It’s been a while since I last hiked my favorite canyon, but recently I finally made it to Fryman early in the morning before the sun broke through the clouds. It was still hot, though, and my pace was slow. My legs weren’t up for the task and neither was my stamina. Weariness wore me down.
The landscape I was traversing seemed harsher than usual, but taking a break from routine will do that sometimes. At the end of June, I skipped town, trading the California dessert for the beaches of South Carolina and swapping wild sage for the lushness of southern pines and willowy sea grass. I loved the change of scenery, loved the salty sea air, and loved the ease of strolling on flat sand rather than climbing mountains. Routine was upended in favor of “want to” instead of “have to” and pleasure took precedence over habit. It felt awesome, decadent and selfishly delicious. The motto of numerous happiness experts –Do what you love! – was ringing in my ears.
But every vacation ends and no one’s life story follows the script of “happily ever after.” Real life is not always fun … or exciting … or easy. After all, who really wants to clean up the mess after dropping a jar of jelly? Who relishes the thought of scrubbing toilets week after week? And, let’s be honest, who ever writes a check to the government during tax season with a gleeful heart? Some things just have to be done, regardless of how you feel about it. Furthermore, as evidenced by my brief vacation, pursuing only happiness can leave one a bit weak-kneed and unprepared for challenges.
Maybe the better strategy is simply to stop casting judgment on whether something is good or bad. Most things, as the Tao suggests, are comprised of equal measures of good and bad, light and darkness, sweet and sour. Take, for instance, the trail I just hiked. During winter months, the sky is often deep blue; green grass lines the dirt path, and birds call to one another from distant perches. In summer, the only color that abounds is brown. The sky is typically buried in a yellow haze and more often than not, the only bird I hear is the occasional hawk chasing its prey.
I may prefer one scenario to the other, but who am I to say which one is good? The moment I declare the summer landscape as “bad,” I find resistance within me about going there. I make excuses like, “Why go when nothing looks pretty?” or “Why go when the heat is so exhausting?” The funny thing is that the trail itself doesn’t change much. At its core, the canyon trail is always steep, rugged, and rocky. Only the surrounding elements change with the season. Likewise, my passion for hiking doesn’t subside; it’s just easier when it’s cooler and the hillsides are prettier. Either way, it’s a great workout. And there always are lessons to be learned and beauty to be found, even in the brittleness of summer.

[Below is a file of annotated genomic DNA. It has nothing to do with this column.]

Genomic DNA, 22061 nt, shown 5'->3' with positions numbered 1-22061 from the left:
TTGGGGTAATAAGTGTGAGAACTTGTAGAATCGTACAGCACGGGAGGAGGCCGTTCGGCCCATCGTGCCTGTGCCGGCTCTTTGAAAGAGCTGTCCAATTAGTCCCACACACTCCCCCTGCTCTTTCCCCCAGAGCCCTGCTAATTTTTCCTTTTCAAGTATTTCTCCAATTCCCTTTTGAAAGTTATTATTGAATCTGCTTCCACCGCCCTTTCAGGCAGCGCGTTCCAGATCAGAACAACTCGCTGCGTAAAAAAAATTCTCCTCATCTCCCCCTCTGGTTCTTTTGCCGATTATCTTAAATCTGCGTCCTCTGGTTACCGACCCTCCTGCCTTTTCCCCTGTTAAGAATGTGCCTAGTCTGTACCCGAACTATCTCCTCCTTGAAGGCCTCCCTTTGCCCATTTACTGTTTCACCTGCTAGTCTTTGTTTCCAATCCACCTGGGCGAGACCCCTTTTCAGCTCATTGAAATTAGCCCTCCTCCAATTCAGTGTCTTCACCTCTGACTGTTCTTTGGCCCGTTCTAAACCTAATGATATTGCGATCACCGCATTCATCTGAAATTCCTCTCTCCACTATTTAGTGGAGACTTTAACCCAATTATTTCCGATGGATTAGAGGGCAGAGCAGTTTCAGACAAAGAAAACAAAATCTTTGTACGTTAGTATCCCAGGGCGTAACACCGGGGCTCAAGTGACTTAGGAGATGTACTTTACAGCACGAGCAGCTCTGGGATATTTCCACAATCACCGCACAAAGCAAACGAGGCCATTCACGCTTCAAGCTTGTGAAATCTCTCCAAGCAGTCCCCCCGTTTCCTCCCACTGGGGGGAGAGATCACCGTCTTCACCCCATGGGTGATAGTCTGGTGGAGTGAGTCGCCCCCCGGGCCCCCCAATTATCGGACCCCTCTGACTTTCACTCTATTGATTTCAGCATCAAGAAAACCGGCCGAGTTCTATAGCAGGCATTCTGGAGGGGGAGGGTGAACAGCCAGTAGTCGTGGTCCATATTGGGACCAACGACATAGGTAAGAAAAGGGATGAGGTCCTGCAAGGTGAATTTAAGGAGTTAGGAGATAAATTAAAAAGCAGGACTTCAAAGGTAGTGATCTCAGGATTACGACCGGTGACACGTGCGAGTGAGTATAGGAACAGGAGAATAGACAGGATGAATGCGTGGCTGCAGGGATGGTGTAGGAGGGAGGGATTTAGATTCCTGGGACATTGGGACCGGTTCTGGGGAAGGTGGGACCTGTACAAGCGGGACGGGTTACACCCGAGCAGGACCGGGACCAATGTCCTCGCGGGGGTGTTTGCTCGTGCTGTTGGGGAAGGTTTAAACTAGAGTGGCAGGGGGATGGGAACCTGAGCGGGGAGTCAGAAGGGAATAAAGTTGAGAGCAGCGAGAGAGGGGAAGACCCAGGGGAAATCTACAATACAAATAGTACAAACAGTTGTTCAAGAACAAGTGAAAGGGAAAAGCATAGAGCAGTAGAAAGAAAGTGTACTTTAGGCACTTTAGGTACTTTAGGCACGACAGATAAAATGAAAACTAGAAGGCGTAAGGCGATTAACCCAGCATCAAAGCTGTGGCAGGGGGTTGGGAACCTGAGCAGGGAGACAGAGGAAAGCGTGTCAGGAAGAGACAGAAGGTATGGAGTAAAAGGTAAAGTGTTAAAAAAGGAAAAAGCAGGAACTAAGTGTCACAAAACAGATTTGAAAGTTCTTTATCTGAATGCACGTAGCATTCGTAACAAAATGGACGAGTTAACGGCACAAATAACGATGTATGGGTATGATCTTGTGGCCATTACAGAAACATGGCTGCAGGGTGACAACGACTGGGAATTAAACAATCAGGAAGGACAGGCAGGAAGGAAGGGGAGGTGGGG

As I was finishing my dry, dusty loop this morning, I rounded a curve, panting and sweating from the heat, only to be greeted by a tall, round Oleander bush aglow with flamingo-pink blossoms. It was like water to my parched lips. So I stopped and savored the sight, knowing full well that in the middle of winter those blossoms hadn’t even begun to form on the branches of that splendid plant. “To everything a season,” my Nana used to say. Indeed, nature has a way of reminding us (if we dare to pay attention) that nothing stays the same. The moon waxes and wanes, flowers bloom and fade, and temperatures rise and fall. And what we deem “good” one day, may actually become “bad” on another.
Happiness is like that, too. It comes and goes, and the more we try to hold onto it, the quicker it dissolves. If we cling to either our need for happiness or our definition of what it is, we’re likely to grumble and complain about how miserable we are, how unfair we’re being treated, or how terrible our luck is. With every negative declaration, life becomes less happy and less manageable. Relationships become more difficult. Words become more explosive. And peace of mind becomes more intangible.
Having the discipline not to pass judgment wouldn’t make the hard times disappear, but it would make us flexible enough to look for the good in less than desirable experiences. It wouldn’t be an exercise to mindlessly repeat untrue affirmations about how wonderful we feel when we’re actually feeling miserable, but it would require an acknowledgement that suffering is part of life. And it certainly wouldn’t be an excuse to do nothing in the face of wrong actions, but it would require us to proceed with respect, kindness, and compassion. With that openness of spirit, you, too, will likely catch sight of something beautiful blooming in the midst of your desert.